Hopefully the medical community at large will begin to receive further education into the devastating effects of Celiac Disease -- effects that go beyond the GI tract and into our gray matter.  Like the author (Dr. Perlmuter) states:
Standard medical text books typically describe celiac disease (gluten sensitivity) as being primarily a gastrointestinal problem. I recall in medical school being taught that celiac disease was characterized by abdominal pain, abdominal distention with bloating and gas, decreased appetite, diarrhea, nausea, unexplained weight loss and growth delay in children. Newer research indicates that celiac disease can have a profound effect on the nervous system.
And, if that quote is not enough, when you start seeing the words TOXIC and BRAIN in the same sentence discussing a condition you have (Celiac), it is time to really snap to attention and take notice:
Dr. Maios Hadjivassiliou of the United Kingdom, a recognized world authority on gluten sensitivity, has reported in the journal, The Lancet, that "gluten sensitivity can be primarily and at times, exclusively a neurological disease." That is, people can manifest gluten sensitivity by having issues with brain function without any gastrointestinal problems whatsoever. Dr. Hadjivassiliou indicates that the antibodies that a person has when they are gluten sensitive can be directly and uniquely toxic to the brain.
EEK!  I do not want any brain-toxins in MY body, thank you!  This type of article may make me even more paranoid about my desire to remain free of gluten, though it seems my concern stems from substantial scientific basis.  I take quite a few precautions to keep (wheat, rye, barley) gluten out of my diet, and I will maintain vigilance with regards to this task as I go through life.   This is an allergy not to be taken lightly.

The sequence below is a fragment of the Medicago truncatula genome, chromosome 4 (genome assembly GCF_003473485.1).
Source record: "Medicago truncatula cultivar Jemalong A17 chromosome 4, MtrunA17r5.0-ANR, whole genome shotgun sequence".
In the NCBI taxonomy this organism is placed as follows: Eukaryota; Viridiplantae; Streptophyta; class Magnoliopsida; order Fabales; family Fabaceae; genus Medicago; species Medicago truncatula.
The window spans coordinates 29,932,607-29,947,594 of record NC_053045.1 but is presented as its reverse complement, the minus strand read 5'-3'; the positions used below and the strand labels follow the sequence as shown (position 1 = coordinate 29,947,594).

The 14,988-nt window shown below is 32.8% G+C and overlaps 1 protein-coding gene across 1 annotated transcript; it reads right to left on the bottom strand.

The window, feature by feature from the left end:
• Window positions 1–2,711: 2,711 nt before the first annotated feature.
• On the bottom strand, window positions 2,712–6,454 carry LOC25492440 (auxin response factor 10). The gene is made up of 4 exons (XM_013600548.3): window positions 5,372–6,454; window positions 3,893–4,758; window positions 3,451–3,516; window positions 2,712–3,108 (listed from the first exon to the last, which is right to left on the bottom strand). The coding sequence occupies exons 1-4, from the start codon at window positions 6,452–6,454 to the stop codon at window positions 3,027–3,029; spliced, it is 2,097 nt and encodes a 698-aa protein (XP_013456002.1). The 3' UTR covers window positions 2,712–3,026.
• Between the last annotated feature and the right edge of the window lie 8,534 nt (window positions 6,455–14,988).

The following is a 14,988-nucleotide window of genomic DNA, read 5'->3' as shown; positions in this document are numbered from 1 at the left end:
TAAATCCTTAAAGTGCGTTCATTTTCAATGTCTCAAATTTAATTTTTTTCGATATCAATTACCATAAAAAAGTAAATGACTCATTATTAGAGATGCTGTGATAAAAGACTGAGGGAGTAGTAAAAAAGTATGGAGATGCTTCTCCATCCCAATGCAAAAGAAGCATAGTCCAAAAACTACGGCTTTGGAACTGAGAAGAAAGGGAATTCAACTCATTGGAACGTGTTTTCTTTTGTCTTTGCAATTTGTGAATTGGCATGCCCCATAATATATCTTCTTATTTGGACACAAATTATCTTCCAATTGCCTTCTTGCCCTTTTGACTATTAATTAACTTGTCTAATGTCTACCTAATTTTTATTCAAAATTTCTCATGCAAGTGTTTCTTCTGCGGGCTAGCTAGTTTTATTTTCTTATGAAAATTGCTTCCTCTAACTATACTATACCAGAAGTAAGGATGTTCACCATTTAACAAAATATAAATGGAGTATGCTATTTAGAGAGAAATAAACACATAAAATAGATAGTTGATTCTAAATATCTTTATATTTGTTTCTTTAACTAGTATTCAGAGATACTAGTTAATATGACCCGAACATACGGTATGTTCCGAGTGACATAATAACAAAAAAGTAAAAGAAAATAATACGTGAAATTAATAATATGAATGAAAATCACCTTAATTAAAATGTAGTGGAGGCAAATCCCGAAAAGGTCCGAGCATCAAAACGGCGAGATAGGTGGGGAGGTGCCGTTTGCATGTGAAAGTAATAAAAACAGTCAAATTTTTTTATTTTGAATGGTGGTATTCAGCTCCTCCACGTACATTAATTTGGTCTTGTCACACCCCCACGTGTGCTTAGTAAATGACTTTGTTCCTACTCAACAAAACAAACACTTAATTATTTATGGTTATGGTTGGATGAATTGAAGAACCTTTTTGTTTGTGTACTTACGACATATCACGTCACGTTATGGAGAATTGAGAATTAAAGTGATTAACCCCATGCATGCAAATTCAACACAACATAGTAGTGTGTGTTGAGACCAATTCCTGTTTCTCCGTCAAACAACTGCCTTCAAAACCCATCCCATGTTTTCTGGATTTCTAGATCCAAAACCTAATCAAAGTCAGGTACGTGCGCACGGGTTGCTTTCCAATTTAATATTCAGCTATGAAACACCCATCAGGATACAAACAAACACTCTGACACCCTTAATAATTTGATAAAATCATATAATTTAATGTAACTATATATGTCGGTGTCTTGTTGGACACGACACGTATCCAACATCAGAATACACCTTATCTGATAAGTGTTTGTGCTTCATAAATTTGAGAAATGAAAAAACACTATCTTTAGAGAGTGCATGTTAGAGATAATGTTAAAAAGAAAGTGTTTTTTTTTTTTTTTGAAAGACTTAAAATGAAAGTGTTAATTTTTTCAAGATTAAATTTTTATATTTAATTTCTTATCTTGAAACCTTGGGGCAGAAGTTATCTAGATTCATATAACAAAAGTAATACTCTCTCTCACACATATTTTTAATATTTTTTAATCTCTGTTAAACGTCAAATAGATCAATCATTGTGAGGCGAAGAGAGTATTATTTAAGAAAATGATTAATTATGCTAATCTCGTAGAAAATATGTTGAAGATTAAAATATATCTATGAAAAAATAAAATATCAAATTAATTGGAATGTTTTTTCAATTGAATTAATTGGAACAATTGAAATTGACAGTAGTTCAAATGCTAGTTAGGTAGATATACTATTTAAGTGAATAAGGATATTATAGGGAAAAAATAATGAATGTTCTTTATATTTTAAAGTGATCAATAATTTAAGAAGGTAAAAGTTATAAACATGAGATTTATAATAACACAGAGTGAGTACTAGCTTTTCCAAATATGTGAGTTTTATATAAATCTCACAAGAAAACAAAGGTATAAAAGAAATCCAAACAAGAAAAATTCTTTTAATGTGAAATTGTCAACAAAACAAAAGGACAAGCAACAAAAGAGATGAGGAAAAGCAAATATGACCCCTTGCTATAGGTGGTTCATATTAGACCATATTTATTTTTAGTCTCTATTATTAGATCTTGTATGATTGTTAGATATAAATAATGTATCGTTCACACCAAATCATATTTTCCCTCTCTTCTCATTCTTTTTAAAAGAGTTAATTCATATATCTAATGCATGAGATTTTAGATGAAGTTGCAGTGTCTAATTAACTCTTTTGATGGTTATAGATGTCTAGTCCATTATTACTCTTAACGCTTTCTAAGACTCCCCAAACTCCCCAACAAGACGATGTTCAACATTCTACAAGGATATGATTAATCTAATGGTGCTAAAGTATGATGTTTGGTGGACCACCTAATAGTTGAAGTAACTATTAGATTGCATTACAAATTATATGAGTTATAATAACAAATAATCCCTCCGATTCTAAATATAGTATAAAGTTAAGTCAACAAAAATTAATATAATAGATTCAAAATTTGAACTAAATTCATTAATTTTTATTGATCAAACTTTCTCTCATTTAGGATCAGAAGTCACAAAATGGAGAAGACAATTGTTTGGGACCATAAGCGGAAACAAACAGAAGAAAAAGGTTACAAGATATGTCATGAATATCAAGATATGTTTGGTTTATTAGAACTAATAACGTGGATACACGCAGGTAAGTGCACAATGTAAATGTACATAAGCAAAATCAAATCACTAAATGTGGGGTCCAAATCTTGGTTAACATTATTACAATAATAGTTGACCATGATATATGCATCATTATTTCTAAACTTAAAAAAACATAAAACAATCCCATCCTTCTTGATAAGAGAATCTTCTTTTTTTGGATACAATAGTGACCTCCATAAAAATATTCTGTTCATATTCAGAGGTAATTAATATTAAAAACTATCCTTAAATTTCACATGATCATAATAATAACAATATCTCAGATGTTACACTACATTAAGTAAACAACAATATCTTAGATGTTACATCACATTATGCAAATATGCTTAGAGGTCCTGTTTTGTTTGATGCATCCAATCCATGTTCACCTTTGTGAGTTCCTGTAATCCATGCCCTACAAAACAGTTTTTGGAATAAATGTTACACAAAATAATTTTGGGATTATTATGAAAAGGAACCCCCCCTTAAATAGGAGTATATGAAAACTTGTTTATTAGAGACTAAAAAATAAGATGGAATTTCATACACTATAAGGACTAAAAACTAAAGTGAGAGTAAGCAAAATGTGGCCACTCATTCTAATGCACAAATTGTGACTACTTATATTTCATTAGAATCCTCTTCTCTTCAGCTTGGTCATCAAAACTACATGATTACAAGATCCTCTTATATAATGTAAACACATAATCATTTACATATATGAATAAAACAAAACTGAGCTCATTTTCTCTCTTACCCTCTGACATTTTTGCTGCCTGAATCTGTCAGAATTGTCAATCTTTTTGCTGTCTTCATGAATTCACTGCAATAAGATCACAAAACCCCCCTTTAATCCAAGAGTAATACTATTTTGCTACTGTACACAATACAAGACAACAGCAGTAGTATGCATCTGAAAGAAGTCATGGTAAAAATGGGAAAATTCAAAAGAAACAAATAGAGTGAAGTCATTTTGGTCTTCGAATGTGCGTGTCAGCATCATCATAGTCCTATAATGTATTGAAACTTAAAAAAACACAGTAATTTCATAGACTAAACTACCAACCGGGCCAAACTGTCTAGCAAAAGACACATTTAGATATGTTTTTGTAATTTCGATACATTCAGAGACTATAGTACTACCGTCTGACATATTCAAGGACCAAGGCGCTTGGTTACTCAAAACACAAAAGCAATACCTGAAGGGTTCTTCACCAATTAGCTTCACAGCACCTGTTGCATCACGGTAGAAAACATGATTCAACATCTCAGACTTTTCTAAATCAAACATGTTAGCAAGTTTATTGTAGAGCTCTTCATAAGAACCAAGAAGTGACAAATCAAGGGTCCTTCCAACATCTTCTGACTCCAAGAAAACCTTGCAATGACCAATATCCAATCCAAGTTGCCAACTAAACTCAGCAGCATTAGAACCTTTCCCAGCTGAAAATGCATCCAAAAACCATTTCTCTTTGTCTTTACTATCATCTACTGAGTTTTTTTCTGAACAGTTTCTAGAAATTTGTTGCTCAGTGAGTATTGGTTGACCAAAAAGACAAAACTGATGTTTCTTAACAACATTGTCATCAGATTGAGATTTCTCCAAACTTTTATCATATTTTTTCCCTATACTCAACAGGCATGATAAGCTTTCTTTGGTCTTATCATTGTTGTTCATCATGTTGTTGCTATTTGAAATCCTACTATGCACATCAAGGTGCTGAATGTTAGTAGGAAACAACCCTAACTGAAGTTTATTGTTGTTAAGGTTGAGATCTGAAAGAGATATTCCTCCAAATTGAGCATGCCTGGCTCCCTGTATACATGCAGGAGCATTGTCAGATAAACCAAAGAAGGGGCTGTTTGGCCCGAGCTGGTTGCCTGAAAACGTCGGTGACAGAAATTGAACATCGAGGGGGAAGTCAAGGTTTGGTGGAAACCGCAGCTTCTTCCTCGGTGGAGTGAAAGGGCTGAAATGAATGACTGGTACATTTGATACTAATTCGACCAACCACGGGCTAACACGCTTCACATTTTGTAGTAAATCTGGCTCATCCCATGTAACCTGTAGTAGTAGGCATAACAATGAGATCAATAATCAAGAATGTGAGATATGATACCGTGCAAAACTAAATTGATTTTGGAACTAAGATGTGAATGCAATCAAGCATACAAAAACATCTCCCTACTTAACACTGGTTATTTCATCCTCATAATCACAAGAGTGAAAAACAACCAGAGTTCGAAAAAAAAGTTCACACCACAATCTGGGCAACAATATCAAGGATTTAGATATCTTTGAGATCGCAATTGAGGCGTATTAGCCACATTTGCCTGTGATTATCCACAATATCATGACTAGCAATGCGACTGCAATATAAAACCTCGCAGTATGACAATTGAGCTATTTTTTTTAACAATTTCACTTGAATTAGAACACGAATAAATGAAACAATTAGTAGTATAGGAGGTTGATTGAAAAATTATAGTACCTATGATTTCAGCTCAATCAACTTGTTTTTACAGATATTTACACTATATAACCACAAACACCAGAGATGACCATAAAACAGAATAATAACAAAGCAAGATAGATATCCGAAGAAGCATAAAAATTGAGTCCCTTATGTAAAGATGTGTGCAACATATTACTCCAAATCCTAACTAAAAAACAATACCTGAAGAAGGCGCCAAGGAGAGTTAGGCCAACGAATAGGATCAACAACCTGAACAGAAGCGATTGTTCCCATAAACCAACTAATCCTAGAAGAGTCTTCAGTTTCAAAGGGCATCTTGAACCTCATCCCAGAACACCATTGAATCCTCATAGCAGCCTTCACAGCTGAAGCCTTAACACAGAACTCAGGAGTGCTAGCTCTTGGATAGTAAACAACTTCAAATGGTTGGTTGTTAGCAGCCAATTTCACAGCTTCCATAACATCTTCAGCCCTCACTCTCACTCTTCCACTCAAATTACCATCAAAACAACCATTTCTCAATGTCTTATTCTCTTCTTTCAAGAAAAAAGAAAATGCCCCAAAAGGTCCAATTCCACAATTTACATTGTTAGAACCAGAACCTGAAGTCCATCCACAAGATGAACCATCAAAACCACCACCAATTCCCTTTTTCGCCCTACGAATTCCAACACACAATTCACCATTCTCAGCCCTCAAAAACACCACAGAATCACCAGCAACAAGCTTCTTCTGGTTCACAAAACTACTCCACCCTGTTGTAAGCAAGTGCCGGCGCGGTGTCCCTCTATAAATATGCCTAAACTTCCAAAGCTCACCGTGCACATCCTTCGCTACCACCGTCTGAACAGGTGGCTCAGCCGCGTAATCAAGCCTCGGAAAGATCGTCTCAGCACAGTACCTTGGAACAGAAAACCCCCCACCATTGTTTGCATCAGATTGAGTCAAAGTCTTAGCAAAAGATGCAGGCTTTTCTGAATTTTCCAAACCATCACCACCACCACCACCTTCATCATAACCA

I do not want to suffer "gluten brain" ever again!  Although the article focused on the manifestation of what I call "gluten brain" (i.e., cognitive impairment) in children affected with gluten-sensitivity, the fact is this condition affects ADULTS as well.  I personally experienced severe bouts of cognitive impairment and neurological manifestations prior to discovering I had Celiac Disease.  It was a terrible period in my life, and I never want to end up like that again.  This disease nearly killed me before I knew what it was that was destroying me (i.e., gluten), and it took years for some of the symptoms to abate and/or disappear completely.  The periods of being dizzy all the time, living with parathesia (rather badly) in my feet, being unable to think clearly, and more... that is gone, along with the gluten.  Doctors I dealt with during that time of my life had, quite literally, no experience with Celiac Disease and never even considered it... luckily my brain was functioning (on "good days") enough to perform my own research discover Celiac Disease before it was too late.  It would have been nice if someone else (e.g., doctors) would have considered this prior to all those tests: MRI, CT, EKG, EEG, and a boatload of others I just assume forget.  I wonder if today those same doctors I dealt with a mere 7 or 8 years ago are now educated in spotting the neurological symptoms of Celiac Disease? They had better be... if this information is out there on the Internet for the average person to learn about, I expect medical professionals to get up to speed as well.